Generating suspended cell monolayers for mechanobiological studies

Journal name:
Nature Protocols
Volume:
8,
Pages:
2516–2530
Year published:
DOI:
doi:10.1038/nprot.2013.151
Published online

Abstract

Cell monolayers line most of the surfaces and cavities in the human body. During development and normal physiology, monolayers sustain, detect and generate mechanical stresses, yet little is known about their mechanical properties. We describe a cell culture and mechanical testing protocol for generating freely suspended cell monolayers and examining their mechanical and biological response to uniaxial stretch. Cells are cultured on temporary collagen scaffolds polymerized between two parallel glass capillaries. Once cells form a monolayer covering the collagen and the capillaries, the scaffold is removed with collagenase, leaving the monolayer suspended between the test rods. The suspended monolayers are subjected to stretching by prying the capillaries apart with a micromanipulator. The applied force can be measured for the characterization of monolayer mechanics. Monolayers can be imaged with standard optical microscopy to examine changes in cell morphology and subcellular organization concomitant with stretch. The entire preparation and testing protocol requires 3–4 d.

At a glance

Figures

  1. Schematic diagrams of the culture devices.
    Figure 1: Schematic diagrams of the culture devices.

    (a) Generating suspended monolayers, a profile view schematic of the device before (top) and after (bottom) removal of the collagen scaffold. The collagen scaffold (red) can be removed by enzymatic digestion, leaving the monolayer (green) freely suspended between the test rods (black circles). (b,c) Schematics of monolayer stretching devices. On both diagrams, the monolayer is represented in green and the glue for fixing the device to the Petri dish is shown in black. (b) Simple device. (c) Force measurement device. (d) Simple device after application of a constant extension, showing the interaction of the prong and manipulator with the test rods. The Petri dish is represented by a circle. (e) The L-shaped wire prong can be detached from the micromanipulator arm and glued to the rim of the Petri dish, enabling application of a constant strain. (f) Position of the micromanipulators and L-shaped wire prongs in force measurements. The Petri dish is represented by a circle.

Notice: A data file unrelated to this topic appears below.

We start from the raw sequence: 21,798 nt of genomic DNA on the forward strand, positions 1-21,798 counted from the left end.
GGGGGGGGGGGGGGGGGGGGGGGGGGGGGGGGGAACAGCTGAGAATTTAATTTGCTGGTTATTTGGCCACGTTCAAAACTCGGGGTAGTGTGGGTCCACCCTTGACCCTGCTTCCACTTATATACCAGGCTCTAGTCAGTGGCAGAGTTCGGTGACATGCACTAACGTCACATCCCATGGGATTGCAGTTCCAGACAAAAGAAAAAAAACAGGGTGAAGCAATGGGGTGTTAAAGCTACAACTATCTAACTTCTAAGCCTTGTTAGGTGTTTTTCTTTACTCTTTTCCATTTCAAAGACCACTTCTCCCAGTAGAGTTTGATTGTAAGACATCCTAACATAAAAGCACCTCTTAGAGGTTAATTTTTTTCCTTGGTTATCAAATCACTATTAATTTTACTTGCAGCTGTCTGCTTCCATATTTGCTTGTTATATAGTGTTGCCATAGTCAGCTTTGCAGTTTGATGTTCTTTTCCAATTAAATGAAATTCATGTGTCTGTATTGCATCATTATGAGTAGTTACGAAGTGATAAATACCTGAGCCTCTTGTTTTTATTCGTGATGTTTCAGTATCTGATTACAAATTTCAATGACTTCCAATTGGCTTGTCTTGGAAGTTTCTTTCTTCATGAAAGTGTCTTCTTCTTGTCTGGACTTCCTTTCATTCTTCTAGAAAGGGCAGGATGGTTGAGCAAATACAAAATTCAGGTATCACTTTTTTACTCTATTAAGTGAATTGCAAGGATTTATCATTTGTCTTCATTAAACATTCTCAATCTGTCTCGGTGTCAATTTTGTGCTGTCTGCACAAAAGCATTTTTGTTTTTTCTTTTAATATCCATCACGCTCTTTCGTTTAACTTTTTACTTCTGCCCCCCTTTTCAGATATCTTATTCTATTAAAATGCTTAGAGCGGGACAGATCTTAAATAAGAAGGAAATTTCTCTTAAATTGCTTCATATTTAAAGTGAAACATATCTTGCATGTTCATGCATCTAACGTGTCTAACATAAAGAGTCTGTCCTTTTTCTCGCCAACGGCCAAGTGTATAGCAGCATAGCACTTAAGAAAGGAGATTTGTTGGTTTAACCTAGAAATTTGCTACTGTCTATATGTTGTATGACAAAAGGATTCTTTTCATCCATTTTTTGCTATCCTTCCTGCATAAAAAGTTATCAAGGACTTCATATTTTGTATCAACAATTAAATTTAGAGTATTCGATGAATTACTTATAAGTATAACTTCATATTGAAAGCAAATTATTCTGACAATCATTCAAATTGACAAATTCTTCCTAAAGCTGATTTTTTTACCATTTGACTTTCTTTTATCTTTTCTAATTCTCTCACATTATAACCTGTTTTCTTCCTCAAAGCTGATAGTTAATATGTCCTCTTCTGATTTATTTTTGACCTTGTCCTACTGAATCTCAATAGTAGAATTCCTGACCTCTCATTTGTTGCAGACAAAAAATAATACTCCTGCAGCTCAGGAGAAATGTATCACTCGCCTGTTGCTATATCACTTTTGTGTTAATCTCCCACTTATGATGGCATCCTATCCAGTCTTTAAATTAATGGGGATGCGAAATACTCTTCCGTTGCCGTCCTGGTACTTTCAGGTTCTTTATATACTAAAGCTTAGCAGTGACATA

2. Experimental setup for measuring monolayer mechanics.
    Figure 2: Experimental setup for measuring monolayer mechanics.

    (a) Line diagram of the mechanical testing equipment. Two micromanipulators, one manual and one motorized, are mounted onto the platen of an inverted microscope. They are held securely in position on the metal stage by magnetic feet (Supplementary Fig. 2b). The position of the test rods in the device can be imaged with a top-down macroscope (green light path) aligned such that the flexible wire is visible within its field of view (FOV; green area in the inset device diagram, bottom left). The Petri dish containing the device is positioned such that the monolayer can be imaged with the inverted microscope (red light path and red area in the inset device diagram, bottom left). Acquisition and mechanical testing are controlled by a computer. (b,c) Side views of the macroscope and the micromanipulators. L-shaped wire prongs attached to the custom-made micromanipulator arms (Supplementary Fig. 2a) are positioned between the two test rods and are used to pry them apart (Fig. 1d–f).

  3. Assembly of simple stretching devices.
    Figure 3: Assembly of simple stretching devices.

    On all panels, each small subdivision represents 1 cm. (a,b) Glass capillary bent into a U shape (a) and cut to size (b) by using the black marks shown in a. (c) A glass capillary, a metallic wire and a U-shaped device ready for assembly. (d) The glass capillary is threaded onto the metal wire, leaving ∼0.5 cm protruding on either side. (e) The wire and glass capillary are then inserted into the short arm of the U-shaped capillary. (f) The device is secured to a Petri dish with hot glue. A bent capillary serves as temporary stand while the glue hardens to ensure that the test rods do not contact the bottom surface of the Petri dish.

  4. Assembly of force-measurement devices.
    Figure 4: Assembly of force-measurement devices.